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Autumn Budget 2021: Fuel duty rise axed

Chancellor Rishi Sunak has confirmed that the planned fuel duty rise for 2022/23 due in today’s Budget will be scrapped for a 12th successive year.

The widely anticipated announcement in today’s Budget means fuel duty will be held at 57.95 pence per litre, staving off the planned 2.8ppl rise

The widely anticipated move means fuel duty will be held at 57.95 pence per litre, staving off the planned 2.8ppl rise and at a loss of £1.5bn to the Treasury.

Government figures show the continued fuel duty freeze has saved the average UK car driver a cumulative £1,900, compared to the pre-2010 escalator.

The announcement comes after many organisations had lobbied for a further fuel duty freeze, in particular after fuel prices hit a new record high at the weekend. And with the cost of a barrel of oil continuing to rise – it’s already more than doubled in the last year – further fuel prices are predicted in the coming weeks.

Speaking earlier this week, the Petrol Retailers Association (PRA) warned that with pump prices at an eight-year high, any further tax rises would increase the inflationary basket for households, and as a result would lead to pressure on interest rates.

PRA chairman Brian Madderson had said of fuel duty: “It is a regressive tax which hits poorer families and rural dwellers the hardest as road fuel is an absolute necessity for so many. It could also make government borrowings more expensive to service and even restrict their financial flexibility as we go forward.

“The global energy markets are in turmoil at present as we all try to recover quickly from the effects of the pandemic on our economies, and the UK is not immune from such pressures.”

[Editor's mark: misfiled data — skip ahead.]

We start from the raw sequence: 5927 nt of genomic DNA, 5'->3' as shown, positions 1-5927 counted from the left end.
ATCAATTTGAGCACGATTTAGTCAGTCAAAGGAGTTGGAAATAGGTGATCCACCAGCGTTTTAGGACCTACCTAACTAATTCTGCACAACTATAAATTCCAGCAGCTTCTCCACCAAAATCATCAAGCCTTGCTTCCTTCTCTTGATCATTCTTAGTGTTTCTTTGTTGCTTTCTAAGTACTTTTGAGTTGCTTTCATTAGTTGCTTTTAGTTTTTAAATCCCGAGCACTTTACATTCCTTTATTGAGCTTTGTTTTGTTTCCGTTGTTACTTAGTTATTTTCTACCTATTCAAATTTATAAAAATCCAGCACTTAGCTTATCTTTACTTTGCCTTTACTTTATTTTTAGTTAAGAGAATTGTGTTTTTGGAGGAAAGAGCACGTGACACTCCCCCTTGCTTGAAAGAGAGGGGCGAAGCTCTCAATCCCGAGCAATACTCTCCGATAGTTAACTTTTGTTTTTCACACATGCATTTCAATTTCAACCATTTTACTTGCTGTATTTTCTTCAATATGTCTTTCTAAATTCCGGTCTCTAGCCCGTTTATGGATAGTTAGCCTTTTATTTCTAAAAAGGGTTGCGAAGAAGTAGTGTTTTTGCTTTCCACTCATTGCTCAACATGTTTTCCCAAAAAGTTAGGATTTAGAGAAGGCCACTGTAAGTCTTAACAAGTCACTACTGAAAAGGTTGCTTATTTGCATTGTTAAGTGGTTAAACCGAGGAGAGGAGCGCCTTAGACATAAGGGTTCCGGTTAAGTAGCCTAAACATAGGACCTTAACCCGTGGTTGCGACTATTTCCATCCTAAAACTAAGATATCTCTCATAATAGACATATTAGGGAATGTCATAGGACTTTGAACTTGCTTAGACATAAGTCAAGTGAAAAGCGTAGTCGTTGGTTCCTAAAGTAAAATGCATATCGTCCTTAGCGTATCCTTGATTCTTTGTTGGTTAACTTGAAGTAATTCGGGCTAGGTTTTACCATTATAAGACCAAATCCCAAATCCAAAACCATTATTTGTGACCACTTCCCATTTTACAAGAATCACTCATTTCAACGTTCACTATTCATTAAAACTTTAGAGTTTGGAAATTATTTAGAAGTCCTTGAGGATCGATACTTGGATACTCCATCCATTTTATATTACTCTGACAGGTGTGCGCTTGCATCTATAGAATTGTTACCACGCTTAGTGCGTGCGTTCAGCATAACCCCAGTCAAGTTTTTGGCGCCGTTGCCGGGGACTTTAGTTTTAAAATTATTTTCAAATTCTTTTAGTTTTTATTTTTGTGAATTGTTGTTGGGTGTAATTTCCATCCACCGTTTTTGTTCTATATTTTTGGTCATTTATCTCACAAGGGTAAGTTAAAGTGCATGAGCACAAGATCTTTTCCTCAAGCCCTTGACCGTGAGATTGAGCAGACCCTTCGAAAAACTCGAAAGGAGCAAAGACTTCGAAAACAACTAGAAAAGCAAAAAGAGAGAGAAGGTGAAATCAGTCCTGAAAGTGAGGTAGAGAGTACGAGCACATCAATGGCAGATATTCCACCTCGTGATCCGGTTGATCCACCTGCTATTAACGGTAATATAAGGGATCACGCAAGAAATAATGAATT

Following today’s announcement, Madderson welcomed the confirmation of the continued freeze as he highlighted how motorists are being hit by record prices: “The cost of filling the typical 55-litre tank in a family car is now £20 more than it was in May 2020, when the average petrol pump price plunged to 106.48p a litre in lockdown. The typical motorist fills up twice a month, meaning fuel bills have increased by around £40 a month over this period.”

The RAC also welcomed today’s confirmation of a further fuel duty freeze.

RAC fuel spokesman Simon Williams said: “With pump prices at record highs, now would have been the worst possible time to change tack and hike up costs still further at the forecourt. If duty had gone up, RAC data suggests the average price of a litre of petrol could have reached 147p, taking the cost of a tank to over £80, and diesel an eye-watering 150p.”

But the RAC said it was disappointed that calls for a VAT cut on fuel had not been heeded, which would have provided more effective respite for drivers at the pumps.

Williams added: “As VAT is charged on the final cost at the pumps, a temporary cut in VAT to motor fuels would have benefited drivers immediately at time when filling up the car is hurting household budgets more than ever before as well as the wider economy as people will have less money to spend.”

And the FairFuelUK campaign said an opportunity had been missed to actually cut fuel duty: “With pump prices at their highest ever, meaning the Treasury is wallowing in a £1bn unexpected windfall, it was a time for the Government to have cut fuel duty significantly. It was a time too, to incentivise drivers to move to cleaner fuels and put a moratorium on the 2030 ban on new diesel and petrol car sales, until more cleaner fuel technologies come forward.”

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Natalie Middleton

Natalie has worked as a fleet journalist for nearly 20 years, previously as assistant editor on the former Company Car magazine before joining Fleet World in 2006. Prior to this, she worked on a range of B2B titles, including Insurance Age and Insurance Day.